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The Centre for Research & Education on Violence against Women and Children
The Centre for Research & Education on Violence Against Women & Children (CREVAWC) was founded in 1992 as a collaborative venture between The University of Western OntarioFanshawe College and the London Coordinating Committee to End Women Abuse. The Centre was established in response to a federal study on the problem of violence against women, triggered by the 1989 murder of 14 women at École Polytechnique in Montreal. CREVAWC joined the Faculty of Education at the University of Western Ontario in 2001. 

CREVAWC facilitates the collaboration of individuals, groups and institutions representing the diversity of the community to pursue research questions and training opportunities to understand and prevent violence and abuse. The Centre serves local, national and international communities by producing useful information and tools to assist in the daily work to prevent and stop violence towards women and children and vulnerable adults.

the freda centre for research on violence against women and children

The Freda Centre for Research on Violence against Women and Children
The FREDA Centre began in 1992 as one of the original five violence research centres funded by SSHRC and Heath Canada. It is housed within the School of Criminology at Simon Fraser University in Vancouver.  Its mandate is to facilitate and conduct collaborative participatory action research on violence against women and children, in order to raise awareness and affect relevant policy, procedure, programming and development. The Centre has worked with provincial and federal governments, such as Justice and Health, and the Office of the Representative of Children and Youth, as well as with other universities.  However, it primarily collaborates with community-based organizations, such as the BC Society of Transition Houses, EVA BC,  and has worked with West Coast LEAF and the Rise Women’s Legal Centre.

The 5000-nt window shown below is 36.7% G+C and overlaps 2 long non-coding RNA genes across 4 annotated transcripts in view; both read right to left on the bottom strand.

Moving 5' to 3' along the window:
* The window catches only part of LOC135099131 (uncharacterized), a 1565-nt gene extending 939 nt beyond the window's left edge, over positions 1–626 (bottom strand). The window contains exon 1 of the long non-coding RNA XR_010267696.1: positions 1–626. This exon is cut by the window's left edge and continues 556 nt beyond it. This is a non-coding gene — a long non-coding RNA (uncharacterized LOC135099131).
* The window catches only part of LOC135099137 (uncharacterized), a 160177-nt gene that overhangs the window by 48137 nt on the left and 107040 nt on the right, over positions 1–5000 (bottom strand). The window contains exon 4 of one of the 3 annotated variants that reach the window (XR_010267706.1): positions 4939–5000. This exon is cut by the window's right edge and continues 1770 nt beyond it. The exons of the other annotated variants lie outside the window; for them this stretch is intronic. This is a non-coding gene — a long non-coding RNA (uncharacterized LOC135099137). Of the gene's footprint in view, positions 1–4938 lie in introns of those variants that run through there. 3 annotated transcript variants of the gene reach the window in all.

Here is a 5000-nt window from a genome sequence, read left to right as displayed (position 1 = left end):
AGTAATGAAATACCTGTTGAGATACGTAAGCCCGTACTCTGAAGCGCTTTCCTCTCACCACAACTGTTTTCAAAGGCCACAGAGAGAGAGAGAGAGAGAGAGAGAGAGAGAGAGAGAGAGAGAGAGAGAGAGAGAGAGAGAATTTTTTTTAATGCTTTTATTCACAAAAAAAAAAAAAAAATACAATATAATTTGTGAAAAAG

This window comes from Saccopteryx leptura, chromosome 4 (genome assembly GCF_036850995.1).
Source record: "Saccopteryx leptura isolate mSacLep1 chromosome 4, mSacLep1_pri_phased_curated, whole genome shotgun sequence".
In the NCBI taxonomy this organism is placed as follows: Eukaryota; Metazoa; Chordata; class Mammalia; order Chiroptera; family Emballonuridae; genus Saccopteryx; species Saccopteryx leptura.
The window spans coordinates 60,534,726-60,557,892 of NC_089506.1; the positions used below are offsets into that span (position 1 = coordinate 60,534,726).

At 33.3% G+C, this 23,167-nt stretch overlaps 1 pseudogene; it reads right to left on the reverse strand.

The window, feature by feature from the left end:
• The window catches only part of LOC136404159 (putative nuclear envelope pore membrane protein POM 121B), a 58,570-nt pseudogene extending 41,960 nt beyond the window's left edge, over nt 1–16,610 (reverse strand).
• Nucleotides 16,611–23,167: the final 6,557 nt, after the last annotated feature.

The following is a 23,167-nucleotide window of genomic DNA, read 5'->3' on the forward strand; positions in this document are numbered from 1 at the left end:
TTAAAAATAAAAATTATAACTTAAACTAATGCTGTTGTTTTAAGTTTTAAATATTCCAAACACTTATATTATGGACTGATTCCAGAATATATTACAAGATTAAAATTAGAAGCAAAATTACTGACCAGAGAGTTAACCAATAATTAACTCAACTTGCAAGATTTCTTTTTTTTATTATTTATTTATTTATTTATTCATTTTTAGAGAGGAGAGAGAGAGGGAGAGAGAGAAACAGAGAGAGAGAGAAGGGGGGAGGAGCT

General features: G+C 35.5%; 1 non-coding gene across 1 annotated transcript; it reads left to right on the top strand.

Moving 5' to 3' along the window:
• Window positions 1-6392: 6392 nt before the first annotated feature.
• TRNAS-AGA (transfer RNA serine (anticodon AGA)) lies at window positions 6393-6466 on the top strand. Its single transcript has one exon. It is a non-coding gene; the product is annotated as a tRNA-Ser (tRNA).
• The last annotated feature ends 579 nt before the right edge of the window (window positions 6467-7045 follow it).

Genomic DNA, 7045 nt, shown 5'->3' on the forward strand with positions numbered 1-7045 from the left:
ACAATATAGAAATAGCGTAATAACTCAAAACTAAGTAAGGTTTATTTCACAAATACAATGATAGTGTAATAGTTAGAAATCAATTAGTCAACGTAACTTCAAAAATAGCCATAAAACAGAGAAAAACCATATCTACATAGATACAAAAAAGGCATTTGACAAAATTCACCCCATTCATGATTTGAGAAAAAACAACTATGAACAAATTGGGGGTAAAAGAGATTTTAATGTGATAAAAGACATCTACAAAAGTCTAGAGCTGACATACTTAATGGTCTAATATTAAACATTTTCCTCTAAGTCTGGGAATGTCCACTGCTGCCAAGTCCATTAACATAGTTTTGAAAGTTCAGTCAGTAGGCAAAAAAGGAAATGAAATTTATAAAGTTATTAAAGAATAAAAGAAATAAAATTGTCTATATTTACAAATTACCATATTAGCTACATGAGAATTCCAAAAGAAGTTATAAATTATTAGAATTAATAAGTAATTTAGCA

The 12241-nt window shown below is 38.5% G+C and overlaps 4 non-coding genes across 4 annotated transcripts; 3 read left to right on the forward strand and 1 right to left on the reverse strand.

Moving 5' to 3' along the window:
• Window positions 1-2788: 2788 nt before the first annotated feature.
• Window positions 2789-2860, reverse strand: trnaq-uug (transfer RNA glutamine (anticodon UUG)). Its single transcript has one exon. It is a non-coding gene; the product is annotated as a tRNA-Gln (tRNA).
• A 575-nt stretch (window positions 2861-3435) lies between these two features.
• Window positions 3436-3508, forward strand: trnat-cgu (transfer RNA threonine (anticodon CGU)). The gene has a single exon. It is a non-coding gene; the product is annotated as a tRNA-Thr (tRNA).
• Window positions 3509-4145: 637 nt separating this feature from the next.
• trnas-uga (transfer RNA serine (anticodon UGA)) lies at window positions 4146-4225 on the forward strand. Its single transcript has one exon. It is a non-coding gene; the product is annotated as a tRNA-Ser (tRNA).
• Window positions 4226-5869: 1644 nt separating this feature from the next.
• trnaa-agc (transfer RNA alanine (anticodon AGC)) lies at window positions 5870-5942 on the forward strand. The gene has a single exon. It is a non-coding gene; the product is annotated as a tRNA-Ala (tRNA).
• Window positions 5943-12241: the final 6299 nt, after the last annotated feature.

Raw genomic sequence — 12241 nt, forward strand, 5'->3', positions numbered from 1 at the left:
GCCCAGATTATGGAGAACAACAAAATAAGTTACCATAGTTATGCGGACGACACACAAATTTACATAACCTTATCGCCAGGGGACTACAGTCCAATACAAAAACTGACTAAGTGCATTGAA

RESOLVE: Research and Education for Solutions to Violence and Abuse
RESOLVE is a prairie-based research network that co-ordinates and supports research aimed at ending violence, especially violence involving girls and women. RESOLVE is committed to supporting community-based research that leads to positive results. Our work seeks to uncover the causes of violence and map out effective strategies to prevent and alleviate that violence. With centres in Manitoba (administrative centre), Alberta, and Saskatchewan, RESOLVE creates partnerships among community agencies, government departments, and universities across the prairie provinces. 

Recherches Appliquées et Interdisciplinaires sur les Violences intimes, familiales et structurelles
The RAIV (Applied, Interdisciplinary Research on Intimate, Family, and Structural Violence), formerly named CRI-VIFF, was established on 1992. Actually mainly housed at Laval University, members are affiliated to six different universities in Quebec. The RAIV brings together 30 co-researchers, 20 partners from the practice fields, more than 200 graduated students and many collaborators at national and international levels. Current research priorities and programs focus on the factors associated with intimate, family, and structural violence, the links between different forms of violence perpetrated or endured in different life contexts, and the consequences for individuals, families, and society. RAIV includes also studies on the social responses to violence (community and institutional services, legal, systemic, and state responses), and this at the different levels of the intervention continuum, be they primary, secondary or tertiary prevention.

NB MMFC Centre
The Muriel McQueen Fergusson Centre for Family Violence Research (MMFC) was established within the Faculty of Arts in 1993, as a collaboration of efforts between the University of New Brunswick and the Muriel McQueen Fergusson Foundation. The MMFC supports collaborative action-oriented research in Atlantic Canada through partnerships with family violence public service providers, community organizations and government. Our 2016-2021 strategic research priorities include violence against people with disabilities; risk assessment and risk assessment tools; inclusion of family violence in the curriculum and training of professionals; trafficking of women and girls in Atlantic Canada; violence against Aboriginal women and girls; violence against gender minorities; training in the justice system; and sexual violence.